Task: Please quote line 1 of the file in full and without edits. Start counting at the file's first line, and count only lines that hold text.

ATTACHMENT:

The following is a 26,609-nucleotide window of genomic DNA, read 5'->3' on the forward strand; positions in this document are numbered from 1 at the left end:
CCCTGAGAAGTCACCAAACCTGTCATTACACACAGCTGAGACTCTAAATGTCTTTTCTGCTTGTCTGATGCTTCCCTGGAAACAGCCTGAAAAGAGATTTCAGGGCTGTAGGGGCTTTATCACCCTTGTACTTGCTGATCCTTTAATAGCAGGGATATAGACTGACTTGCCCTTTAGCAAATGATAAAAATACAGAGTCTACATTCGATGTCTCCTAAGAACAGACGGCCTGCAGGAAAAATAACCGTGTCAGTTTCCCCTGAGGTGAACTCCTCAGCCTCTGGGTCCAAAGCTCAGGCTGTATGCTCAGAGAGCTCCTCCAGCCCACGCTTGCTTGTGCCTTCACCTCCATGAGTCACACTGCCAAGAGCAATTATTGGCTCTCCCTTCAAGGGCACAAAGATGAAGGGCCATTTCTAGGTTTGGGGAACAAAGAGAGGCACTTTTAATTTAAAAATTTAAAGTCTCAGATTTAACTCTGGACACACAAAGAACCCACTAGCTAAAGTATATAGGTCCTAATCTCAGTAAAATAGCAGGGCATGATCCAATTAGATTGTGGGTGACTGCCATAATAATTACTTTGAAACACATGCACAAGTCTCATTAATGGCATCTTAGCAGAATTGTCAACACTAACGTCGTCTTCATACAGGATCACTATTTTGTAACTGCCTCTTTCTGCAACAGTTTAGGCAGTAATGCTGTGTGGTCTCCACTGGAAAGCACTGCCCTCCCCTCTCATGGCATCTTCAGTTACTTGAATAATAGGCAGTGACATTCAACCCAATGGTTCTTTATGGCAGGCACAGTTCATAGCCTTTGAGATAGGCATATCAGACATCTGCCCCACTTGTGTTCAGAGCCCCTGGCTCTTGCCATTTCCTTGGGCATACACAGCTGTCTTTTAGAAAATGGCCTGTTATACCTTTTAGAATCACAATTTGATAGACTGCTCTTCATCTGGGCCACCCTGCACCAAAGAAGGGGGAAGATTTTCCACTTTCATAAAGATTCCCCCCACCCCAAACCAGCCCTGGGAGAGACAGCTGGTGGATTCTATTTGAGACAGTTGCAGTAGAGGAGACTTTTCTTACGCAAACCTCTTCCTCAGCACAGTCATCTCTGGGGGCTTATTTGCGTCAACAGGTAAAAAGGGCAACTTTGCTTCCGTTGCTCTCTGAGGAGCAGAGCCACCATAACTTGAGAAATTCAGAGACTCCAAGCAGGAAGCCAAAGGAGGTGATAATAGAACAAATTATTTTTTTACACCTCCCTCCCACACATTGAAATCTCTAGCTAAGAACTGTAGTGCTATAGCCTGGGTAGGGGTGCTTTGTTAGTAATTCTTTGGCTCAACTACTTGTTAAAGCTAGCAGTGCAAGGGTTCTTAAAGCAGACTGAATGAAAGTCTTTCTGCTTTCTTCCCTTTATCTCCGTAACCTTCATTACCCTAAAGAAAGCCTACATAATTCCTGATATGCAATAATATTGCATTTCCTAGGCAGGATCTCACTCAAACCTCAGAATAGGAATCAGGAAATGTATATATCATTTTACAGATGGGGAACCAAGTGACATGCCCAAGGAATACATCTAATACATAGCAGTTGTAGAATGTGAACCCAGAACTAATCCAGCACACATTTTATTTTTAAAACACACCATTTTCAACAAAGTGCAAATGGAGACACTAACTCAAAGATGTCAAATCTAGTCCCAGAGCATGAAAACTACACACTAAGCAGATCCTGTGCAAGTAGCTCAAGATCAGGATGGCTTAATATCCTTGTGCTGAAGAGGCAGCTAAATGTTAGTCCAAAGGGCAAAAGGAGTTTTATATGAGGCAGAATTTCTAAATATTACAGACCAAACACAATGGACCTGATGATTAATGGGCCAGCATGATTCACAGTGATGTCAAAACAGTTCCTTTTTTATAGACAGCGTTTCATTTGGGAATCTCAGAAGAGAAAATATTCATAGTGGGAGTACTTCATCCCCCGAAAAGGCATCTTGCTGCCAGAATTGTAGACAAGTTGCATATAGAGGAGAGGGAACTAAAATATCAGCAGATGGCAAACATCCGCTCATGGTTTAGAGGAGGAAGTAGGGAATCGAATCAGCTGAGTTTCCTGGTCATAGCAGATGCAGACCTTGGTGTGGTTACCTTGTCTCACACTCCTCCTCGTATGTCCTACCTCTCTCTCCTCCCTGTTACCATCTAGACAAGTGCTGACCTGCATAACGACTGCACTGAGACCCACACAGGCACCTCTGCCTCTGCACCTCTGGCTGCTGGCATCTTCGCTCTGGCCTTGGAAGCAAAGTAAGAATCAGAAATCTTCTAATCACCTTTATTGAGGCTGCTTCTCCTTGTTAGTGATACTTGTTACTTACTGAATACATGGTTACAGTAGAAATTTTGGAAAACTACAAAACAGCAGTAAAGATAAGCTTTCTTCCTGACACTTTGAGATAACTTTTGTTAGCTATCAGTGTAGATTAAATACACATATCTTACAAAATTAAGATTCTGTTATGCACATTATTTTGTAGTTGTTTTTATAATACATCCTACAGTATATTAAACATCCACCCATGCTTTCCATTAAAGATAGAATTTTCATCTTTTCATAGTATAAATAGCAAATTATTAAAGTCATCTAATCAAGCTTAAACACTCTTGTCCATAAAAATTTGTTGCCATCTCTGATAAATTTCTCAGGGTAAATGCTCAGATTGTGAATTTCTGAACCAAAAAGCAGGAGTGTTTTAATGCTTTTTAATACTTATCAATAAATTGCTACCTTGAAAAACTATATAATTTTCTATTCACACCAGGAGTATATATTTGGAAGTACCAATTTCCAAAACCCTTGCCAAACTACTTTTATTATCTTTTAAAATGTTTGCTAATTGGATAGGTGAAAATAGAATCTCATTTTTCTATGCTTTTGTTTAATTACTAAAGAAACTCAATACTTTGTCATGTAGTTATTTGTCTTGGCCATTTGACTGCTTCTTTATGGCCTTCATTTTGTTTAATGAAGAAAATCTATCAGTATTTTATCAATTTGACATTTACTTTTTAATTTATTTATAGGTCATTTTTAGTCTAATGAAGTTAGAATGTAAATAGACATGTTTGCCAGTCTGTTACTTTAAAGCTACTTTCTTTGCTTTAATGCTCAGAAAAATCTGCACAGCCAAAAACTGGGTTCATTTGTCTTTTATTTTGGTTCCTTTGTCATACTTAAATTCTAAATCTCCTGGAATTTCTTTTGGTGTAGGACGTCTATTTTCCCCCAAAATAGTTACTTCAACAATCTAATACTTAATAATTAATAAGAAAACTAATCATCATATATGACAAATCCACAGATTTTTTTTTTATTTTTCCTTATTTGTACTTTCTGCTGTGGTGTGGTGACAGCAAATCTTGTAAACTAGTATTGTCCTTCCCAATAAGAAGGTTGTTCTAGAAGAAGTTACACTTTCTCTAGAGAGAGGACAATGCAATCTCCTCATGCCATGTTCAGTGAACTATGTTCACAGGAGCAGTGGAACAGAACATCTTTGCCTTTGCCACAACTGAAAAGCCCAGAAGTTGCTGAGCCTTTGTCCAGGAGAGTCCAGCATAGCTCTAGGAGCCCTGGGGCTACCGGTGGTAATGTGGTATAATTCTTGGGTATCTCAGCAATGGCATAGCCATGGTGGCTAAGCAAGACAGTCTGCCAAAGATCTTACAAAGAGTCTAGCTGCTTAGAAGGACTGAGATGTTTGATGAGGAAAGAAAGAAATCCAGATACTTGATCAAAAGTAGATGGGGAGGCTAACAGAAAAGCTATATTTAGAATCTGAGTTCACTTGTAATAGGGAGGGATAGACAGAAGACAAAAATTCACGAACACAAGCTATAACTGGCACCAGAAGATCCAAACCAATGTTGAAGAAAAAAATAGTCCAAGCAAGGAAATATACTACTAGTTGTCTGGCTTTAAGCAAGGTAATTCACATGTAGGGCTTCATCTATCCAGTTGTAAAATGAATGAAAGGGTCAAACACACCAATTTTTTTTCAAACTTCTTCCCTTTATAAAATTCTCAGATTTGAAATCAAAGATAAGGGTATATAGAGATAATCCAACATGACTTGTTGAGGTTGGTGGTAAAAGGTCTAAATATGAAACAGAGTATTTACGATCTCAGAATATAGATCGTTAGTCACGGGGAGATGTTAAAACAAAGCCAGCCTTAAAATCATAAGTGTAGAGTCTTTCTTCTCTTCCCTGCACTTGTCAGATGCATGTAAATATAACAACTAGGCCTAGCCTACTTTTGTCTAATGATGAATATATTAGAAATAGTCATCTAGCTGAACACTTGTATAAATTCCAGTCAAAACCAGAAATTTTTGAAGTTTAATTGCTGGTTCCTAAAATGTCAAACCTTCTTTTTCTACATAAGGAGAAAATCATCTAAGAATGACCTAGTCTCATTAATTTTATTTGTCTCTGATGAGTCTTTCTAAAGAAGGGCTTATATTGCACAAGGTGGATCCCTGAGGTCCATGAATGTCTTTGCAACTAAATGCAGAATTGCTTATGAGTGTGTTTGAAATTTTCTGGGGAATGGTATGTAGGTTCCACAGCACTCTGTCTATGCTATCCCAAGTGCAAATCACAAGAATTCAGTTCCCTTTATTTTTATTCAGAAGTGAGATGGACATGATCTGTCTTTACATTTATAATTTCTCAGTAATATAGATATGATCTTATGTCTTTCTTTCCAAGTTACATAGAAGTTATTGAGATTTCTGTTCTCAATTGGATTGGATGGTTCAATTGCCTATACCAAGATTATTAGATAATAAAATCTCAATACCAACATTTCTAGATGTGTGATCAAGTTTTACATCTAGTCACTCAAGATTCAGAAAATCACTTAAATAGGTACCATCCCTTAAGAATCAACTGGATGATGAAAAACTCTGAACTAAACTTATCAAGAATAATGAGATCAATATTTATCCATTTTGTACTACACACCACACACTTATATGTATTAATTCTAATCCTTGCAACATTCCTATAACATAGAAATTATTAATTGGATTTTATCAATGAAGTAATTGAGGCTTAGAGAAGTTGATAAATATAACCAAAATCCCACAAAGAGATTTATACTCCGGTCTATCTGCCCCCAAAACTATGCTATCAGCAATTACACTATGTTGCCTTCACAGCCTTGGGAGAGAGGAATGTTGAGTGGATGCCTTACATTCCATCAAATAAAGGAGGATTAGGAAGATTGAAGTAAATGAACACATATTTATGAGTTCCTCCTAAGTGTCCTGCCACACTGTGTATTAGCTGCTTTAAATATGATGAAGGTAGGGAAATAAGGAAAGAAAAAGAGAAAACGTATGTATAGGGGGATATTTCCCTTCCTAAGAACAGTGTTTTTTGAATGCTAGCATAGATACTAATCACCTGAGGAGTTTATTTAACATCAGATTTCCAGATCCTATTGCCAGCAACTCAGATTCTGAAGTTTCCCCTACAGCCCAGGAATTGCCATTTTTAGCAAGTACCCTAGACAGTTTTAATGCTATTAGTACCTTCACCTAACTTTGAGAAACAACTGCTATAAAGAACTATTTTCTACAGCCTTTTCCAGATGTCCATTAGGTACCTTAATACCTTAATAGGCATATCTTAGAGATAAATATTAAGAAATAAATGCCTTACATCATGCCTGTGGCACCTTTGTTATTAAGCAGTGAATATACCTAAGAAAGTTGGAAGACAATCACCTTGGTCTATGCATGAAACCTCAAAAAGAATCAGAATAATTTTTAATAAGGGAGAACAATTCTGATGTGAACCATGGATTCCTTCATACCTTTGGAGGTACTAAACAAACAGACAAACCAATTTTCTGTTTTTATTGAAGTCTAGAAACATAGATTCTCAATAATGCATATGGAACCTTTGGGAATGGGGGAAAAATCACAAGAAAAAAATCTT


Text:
The following is a 26,609-nucleotide window of genomic DNA, read 5'->3' on the forward strand; positions in this document are numbered from 1 at the left end: